Libyan oilfield ‘won’t reopen until occupiers leave’

Mustafa Sanalla, NOC chairman, said efforts to restart the field had been complicated by the launch of an international counter-terrorism mission. (Reuters)
Updated 30 January 2019

Libyan oilfield ‘won’t reopen until occupiers leave’

  • El Sharara with a capacity to produce 340,000 barrels per day, has been under force majeure since December
  • Libya’s oil industry has faced disruption since 2011 when the nation plunged into conflict that led to rival power centers in west and east

LONDON: Libya’s biggest oilfield El Sharara will remain shut until an armed group and protesters occupying the site leave, the head of the National Oil Corp. (NOC) said on Tuesday, more than a month after the field was closed because of a protest.
The oilfield, with a capacity to produce 340,000 barrels per day (bpd), has been under force majeure since December. Libya now produces more than 900,000 bpd, below average production in 2018 of 1.1 million bpd, NOC Chairman Mustafa Sanalla said in London.
“The armed group attempting to hold NOC and Libya’s economic recovery to ransom must leave the field before NOC will consider restarting production,” Sanalla told a Chatham House conference.
Libya’s oil industry has faced disruption since 2011 when the nation plunged into conflict that led to rival power centers in west and east. Protesters and armed groups have often targeted oilfields and energy infrastructure.

 

General Khalifa Haftar’s Libyan National Army (LNA), which is based in east Libya, launched a campaign this month in southwest Libya that it says aimed to combat militant groups and secure oil facilities in the area, including El Sharara.
NOC is based in the capital Tripoli, in the west and home to the internationally recognized government.
Referring to the LNA initiative, Sanalla said the effort to restart the field “has been complicated further by the launch of an international counter-terrorism mission which has expanded into an attempt to seize control of territory, including potentially, national oil infrastructure.”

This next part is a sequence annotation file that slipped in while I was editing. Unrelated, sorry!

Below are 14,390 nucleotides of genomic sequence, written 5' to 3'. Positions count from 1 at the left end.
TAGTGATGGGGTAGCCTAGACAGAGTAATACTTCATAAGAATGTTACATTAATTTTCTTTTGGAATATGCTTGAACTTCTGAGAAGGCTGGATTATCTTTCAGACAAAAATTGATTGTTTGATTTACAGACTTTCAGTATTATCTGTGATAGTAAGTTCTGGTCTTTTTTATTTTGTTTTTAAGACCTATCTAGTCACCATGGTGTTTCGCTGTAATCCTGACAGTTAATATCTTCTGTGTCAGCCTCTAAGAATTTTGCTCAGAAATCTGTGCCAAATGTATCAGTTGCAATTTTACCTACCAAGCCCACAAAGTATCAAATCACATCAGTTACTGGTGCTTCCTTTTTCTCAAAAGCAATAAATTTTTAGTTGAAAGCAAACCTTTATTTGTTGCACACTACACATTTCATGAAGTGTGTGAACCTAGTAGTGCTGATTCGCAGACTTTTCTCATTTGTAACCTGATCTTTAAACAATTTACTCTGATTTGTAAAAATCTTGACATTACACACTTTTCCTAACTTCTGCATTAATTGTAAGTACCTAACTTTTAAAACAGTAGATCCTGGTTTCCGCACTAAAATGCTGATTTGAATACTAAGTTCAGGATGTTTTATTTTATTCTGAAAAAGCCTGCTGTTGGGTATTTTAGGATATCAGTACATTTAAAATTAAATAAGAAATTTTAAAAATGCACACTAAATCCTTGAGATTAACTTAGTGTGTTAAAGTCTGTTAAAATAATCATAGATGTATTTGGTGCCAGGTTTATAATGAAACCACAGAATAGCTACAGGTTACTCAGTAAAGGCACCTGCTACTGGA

“It is my concern that a sequence of events has been set in motion with unknowable consequences for Libya, and NOC,” he said.
He said the preferred solution for securing the field involved deploying a Petroleum Facilities Guards (PFG) force, managed by NOC. Different factions of the PFG have previously been responsible for shutdowns at oil facilities in the country. He said NOC has suggested that “a mixed force might provide a solution within a negotiated security framework” led by the Government of National Accord in Tripoli and with the support of the UN.

FASTFACTS

Libya’s oil industry has faced disruption since 2011 when the nation plunged into conflict that led to rival power centers in west and east. Protesters and armed groups have often targeted oilfields and energy infrastructure.


Easy credit poses tough challenge for Russian economy minister

Updated 18 August 2019

Easy credit poses tough challenge for Russian economy minister

  • Measures being prepared to help indebted citizens; situation might blow up in 2021